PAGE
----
HomePhilippine Journal of Veterinary Medicinevol. 47 no. 2 (2010)

Isolation and Molecular Detection of Salmonella spp. from the Feces of Apparently Healthy Dogs

Sandra P. Parungao | Mary Joy N. Gordoncillo | Loinda R. Baldrias | Teresa J. Ramirez

Discipline: Veterinary Medicine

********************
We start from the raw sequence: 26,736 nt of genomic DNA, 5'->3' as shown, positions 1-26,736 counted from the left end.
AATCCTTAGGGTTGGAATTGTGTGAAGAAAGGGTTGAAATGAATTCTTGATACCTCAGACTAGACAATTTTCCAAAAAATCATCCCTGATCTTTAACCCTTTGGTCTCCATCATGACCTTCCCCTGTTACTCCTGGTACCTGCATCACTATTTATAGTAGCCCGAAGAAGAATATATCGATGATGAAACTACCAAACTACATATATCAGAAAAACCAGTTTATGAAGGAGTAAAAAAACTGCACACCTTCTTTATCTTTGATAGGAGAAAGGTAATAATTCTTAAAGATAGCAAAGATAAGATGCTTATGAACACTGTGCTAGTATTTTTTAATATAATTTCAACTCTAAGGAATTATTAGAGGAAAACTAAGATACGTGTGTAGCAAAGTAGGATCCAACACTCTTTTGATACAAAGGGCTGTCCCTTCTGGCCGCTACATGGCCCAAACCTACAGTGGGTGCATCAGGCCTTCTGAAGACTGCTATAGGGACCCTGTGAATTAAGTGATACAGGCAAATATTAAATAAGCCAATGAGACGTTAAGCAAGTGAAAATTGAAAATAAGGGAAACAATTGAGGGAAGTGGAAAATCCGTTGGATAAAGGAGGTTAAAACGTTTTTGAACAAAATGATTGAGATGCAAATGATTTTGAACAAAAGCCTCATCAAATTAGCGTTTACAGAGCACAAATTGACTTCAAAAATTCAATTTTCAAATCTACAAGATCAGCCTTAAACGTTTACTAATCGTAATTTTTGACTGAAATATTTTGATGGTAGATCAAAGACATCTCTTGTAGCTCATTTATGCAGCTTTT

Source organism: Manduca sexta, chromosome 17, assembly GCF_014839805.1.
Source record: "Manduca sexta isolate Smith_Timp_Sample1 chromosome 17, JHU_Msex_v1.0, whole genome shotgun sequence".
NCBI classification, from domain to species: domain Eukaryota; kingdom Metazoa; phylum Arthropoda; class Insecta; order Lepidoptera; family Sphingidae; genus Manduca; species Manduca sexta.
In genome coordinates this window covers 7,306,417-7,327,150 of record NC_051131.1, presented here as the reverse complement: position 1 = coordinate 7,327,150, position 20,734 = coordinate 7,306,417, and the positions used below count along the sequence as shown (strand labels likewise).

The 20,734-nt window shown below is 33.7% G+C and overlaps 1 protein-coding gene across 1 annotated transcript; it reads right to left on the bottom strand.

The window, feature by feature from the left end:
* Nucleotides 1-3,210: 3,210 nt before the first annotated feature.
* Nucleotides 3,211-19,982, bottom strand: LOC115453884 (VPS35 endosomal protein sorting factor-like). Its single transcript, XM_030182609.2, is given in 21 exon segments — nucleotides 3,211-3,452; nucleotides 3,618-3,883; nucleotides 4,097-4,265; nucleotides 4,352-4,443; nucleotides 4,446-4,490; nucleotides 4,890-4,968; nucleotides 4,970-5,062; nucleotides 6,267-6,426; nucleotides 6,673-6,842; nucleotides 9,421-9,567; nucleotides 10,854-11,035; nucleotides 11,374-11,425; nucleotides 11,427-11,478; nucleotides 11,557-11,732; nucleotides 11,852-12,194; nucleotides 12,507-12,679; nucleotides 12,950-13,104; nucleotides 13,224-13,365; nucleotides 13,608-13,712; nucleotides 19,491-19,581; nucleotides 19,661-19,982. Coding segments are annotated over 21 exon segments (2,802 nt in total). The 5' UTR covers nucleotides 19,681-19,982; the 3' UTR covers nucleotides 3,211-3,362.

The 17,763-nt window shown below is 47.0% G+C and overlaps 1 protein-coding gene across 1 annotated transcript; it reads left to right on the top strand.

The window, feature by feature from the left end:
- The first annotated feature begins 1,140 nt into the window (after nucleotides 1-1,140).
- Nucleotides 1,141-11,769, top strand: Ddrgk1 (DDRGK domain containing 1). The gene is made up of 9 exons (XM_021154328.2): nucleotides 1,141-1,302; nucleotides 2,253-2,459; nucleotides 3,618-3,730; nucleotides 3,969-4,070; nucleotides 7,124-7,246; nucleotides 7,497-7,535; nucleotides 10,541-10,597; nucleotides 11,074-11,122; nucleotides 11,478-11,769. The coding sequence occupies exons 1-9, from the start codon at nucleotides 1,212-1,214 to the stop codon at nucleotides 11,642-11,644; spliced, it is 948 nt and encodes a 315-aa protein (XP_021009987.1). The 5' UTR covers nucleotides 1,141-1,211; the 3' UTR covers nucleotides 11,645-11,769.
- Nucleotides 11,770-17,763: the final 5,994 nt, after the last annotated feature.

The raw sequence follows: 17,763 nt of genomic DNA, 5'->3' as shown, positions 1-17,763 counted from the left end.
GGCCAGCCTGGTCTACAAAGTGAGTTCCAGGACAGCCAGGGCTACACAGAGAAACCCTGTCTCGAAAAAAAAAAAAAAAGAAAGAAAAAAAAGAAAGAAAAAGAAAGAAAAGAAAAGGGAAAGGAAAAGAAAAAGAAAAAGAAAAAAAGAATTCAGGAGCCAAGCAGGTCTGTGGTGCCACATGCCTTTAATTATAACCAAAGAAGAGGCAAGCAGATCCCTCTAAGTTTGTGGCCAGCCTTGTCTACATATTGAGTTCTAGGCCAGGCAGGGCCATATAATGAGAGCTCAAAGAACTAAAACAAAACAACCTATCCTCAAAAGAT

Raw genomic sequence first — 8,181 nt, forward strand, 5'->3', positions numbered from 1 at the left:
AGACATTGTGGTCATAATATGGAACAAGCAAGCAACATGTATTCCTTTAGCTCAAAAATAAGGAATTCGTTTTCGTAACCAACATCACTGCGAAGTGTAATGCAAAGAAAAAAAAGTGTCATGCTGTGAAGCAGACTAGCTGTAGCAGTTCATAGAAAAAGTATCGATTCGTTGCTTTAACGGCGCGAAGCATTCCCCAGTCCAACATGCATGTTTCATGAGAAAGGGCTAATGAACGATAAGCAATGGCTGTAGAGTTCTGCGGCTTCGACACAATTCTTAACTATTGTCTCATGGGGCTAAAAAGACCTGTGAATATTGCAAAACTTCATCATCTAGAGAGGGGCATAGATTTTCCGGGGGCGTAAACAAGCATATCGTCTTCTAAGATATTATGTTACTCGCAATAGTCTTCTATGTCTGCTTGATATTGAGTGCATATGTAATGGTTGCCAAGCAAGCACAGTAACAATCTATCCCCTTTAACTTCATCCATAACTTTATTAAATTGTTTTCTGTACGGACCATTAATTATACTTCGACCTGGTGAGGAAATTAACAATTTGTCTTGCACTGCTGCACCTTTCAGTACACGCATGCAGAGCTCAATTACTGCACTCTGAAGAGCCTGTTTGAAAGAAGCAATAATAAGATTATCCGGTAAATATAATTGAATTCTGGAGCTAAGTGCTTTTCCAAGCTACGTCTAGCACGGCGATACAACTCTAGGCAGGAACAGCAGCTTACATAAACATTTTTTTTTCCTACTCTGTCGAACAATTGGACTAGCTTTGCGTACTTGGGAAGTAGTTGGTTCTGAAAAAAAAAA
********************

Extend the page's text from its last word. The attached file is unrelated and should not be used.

Salmonella spp. is considered to be the most common bacterial zoonoses but although its significance and prevalence in food animals have been well-studied, its role in companion animals is less elucidated. To determine whether apparently healthy dogs can carry and shed salmonellae, a total of 62 fecal swabs were collected and tested for the presence of Salmonella spp. using conventional isolation procedures and polymerase chain reaction (PCR). Each sample was initially enriched in brain heart infusion (BHI) broth at 42°C. For conventional isolation, these were subsequently plated on xylose lysine deoxycholate (XLD) agar and incubated at 37°C for 24 h. Alkaline colonies with jet black center were picked, purified and biochemically tested. For PCR, DNA from each sample was extracted and the target sequence was subsequently amplified using the Salmonella DAS KitTM (BIOTECH, UPLB). Salmonella spp. were detected in both conventional microbiological procedures (1 out of 62 or 1.6%) and PCR (26 out of 62 or 42%) of the samples tested. These results indicate that apparently healthy dogs can be carriers and shedders of potentially zoonotic salmonellae, and that PCR can be an effective means of detecting the said pathogen in canine fecal samples. Further work on isolation, serotyping, and molecular characterization of isolates are recommended to confirm the viability and nature of salmonellae carried by dogs and establish the role of this species in the epidemiology of the disease.